Fitness Friday: Diabetes — Disease or chronic condition?

Sara Drawwater
22 November 2013
This month’s Fitness Friday blog was submitted by

This month’s Fitness Friday blog was submitted by Food Lover’s Market.

What is diabetes?Diabetes mellitus is a condition characterised by raised blood glucose due to the body’s inability to use blood glucose for energy. There are two known types of diabetes, type 1 and type 2.

Editors note: Food Lover’s Market has been nominated as a #TopZedBrand. If you like what they do, vote and help them win!

Vote here!

In Type 1 diabetes, the pancreas no longer makes insulin and therefore glucose from the blood vessels cannot enter the cells. Glucose is used for energy by the cells in the body. In Type 2 diabetes, either the pancreas does not make enough insulin or the body is unable to use insulin correctly.

What causes diabetes?Type 1 diabetes is caused by “genes” (you are born with the chance of developing diabetes and unknown factors trigger the onset of the disease).

Type 2 diabetes is caused by “genes” + lifestyle factors (overweight and inactivity). Oscar-winning actor Tom Hanks has diabetes, he revealed on a US talk show. “My doctor said, ‘Look, if you can weigh as much as you weighed in high school, you’ll essentially be completely healthy. You will not have Type 2 diabetes,’” Hanks said.

Type 2 diabetes is progressive. After being diagnosed, many people with type 2 diabetes can keep their blood glucose at a healthy level with tablets. However over time, the body gradually produces less and less insulin, and eventually tablets may not be enough to keep blood glucose levels under control. Changing to insulin injections to get blood glucose levels down is the right thing to do. This does not mean that you are doing something wrong or that your diabetes is “bad”. It only means that your body is not making enough insulin anymore.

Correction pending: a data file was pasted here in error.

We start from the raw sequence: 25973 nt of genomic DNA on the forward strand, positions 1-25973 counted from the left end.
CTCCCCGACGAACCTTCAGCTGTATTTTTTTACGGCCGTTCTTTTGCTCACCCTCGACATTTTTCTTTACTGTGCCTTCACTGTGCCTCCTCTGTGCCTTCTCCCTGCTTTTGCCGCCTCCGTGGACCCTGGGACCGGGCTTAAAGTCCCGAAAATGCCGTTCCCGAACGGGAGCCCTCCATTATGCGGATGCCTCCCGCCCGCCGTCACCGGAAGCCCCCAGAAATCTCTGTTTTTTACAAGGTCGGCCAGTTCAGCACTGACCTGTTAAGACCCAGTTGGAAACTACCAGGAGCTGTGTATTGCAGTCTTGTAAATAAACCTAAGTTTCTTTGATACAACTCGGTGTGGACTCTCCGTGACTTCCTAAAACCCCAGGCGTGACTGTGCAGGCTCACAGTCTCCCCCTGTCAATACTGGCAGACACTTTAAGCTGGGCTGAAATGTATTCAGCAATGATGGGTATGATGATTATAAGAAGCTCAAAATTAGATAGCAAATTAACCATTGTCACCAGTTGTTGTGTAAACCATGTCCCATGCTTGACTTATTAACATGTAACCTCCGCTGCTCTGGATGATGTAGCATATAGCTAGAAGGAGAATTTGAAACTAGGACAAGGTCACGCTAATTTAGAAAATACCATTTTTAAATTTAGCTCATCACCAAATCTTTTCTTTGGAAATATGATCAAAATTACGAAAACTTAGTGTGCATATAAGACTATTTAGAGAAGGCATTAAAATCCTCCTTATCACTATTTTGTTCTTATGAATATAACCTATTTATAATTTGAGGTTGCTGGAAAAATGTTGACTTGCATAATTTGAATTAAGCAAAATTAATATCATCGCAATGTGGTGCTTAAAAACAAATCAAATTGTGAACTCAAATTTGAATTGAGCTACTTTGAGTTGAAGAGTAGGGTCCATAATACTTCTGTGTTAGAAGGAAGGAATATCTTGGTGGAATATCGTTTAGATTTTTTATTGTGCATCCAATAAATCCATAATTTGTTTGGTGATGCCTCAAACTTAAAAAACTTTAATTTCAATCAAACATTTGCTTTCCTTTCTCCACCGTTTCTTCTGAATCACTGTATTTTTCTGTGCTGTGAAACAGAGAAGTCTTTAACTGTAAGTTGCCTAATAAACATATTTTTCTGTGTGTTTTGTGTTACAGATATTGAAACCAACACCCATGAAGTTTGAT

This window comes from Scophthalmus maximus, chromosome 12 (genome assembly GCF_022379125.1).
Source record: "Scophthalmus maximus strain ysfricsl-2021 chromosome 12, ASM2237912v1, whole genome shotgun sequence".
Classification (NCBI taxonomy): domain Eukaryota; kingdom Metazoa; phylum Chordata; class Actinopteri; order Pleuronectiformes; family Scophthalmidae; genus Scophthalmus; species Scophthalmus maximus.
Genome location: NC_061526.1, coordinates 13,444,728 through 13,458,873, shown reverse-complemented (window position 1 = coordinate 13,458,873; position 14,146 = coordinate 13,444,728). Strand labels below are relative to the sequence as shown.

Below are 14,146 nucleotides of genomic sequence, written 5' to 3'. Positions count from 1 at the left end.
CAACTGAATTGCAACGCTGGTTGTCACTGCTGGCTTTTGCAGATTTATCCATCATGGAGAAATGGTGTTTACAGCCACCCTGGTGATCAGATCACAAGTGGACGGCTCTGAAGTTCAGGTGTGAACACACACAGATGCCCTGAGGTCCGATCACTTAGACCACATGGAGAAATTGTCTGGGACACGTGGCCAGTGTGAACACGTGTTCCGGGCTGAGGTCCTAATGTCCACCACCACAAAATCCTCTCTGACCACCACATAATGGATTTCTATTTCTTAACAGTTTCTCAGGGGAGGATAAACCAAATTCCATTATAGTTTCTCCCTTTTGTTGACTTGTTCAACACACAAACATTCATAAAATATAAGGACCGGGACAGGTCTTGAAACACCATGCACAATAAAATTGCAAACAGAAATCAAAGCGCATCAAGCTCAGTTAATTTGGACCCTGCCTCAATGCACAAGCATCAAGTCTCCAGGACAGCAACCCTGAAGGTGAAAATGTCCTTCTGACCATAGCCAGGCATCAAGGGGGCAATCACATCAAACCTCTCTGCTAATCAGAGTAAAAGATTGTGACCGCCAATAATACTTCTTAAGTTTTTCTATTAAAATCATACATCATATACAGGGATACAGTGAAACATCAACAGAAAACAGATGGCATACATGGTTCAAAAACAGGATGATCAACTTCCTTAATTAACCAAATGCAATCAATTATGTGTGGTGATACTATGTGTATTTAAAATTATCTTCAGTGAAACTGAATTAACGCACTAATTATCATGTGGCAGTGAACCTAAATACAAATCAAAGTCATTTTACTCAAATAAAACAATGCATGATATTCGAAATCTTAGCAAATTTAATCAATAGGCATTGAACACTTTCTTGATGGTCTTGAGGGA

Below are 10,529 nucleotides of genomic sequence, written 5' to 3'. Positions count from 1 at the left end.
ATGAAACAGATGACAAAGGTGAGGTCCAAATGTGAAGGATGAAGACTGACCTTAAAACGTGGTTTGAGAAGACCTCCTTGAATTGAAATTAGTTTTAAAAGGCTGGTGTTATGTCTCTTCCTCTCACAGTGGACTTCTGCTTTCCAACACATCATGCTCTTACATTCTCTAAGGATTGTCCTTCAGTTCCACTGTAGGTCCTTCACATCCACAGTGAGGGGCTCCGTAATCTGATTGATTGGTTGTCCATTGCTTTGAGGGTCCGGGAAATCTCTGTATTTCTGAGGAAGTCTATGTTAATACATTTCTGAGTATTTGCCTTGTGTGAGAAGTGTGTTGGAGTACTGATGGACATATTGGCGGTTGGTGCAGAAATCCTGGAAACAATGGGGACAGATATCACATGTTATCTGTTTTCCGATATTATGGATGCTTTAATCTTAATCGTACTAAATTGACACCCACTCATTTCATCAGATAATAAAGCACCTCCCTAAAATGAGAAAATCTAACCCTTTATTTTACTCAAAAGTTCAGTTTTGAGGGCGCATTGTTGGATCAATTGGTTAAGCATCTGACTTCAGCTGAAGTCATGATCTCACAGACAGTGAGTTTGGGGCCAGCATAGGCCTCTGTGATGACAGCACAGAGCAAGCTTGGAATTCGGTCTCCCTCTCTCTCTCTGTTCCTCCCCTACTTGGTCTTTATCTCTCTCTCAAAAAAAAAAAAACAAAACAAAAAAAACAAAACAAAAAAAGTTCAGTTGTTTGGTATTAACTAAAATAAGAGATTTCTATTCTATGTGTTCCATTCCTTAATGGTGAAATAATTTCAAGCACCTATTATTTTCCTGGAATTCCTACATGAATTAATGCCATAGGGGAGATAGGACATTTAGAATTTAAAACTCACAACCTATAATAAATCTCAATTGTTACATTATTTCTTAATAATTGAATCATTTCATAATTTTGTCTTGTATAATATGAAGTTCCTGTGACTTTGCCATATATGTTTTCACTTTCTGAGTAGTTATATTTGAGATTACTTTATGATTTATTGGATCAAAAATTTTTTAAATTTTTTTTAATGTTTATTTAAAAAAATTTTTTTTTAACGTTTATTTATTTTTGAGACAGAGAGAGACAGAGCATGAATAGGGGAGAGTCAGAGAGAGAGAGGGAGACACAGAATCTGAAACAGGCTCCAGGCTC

Managing diabetes properly can prevent and/or delay diabetes complications. Uncontrolled diabetes and diabetes complications causes more deaths a year than breast cancer and AIDS combined. Two out of three people with diabetes die from heart disease or stroke.

Symptoms of diabetesThe following symptoms of diabetes are typical. However, some people with type 2 diabetes have symptoms so mild that they go unnoticed.

Common symptoms of diabetes are: frequent urinating, feeling very thirsty and hungry, extremely tired, blurry vision and slow healing of cuts and bruises. Other symptoms include weight loss even though you are eating more (type 1), and tingling, pain, or numbness in the hands/feet (type 2).

How to manage diabetesA healthy eating plan for people with diabetes is generally similar to a healthy eating plan for anyone else — low in fat, with whole grain foods, vegetables and fruit, and moderate salt and sugar. Diabetic and “dietetic” foods generally do not offer any special benefits and may still raise blood glucose levels. They are also usually more expensive.

Making Healthy Food ChoicesEat lots of vegetables and fruits. Try picking from the rainbow of colors available to maximize variety.

  • Eat non-starchy vegetables such as spinach, carrots, broccoli or green beans with meals.
  • Include dried beans (like kidney or pinto beans) and lentils into your meals.
  • Include fish in your meals 2–3 times a week.
  • Choose lean meats and remove visible fat.
  • Choose water, unsweetened tea, coffee and artificially sweetened drinks, instead of regular soda, fruit juice, sweet tea and other sugar-sweetened drinks.
  • Cook without oil or fat, or choose liquid oils for cooking instead of solid fats that can be high in saturated and trans fats.
  • Watch your portion sizes. Eating too much of even healthful foods can lead to weight gain.
  • Avoid snack foods and desserts like chips, cookies, cakes, and full-fat ice cream high in kilojoules.

References:1. American Diabetes Association — Diabetes — Basics2. American Diabetes Association — Diabetes myths3. American Diabetes Association — Diabetes basics symptoms4. American Diabetes Association — Making healthy food choices

This Fitness Friday blog was submitted by Food Lover’s Market. You can visit their webpage, like them on Facebook and follow them on Twitter.

If you missed previous Fitness Friday blogs, you can view them here.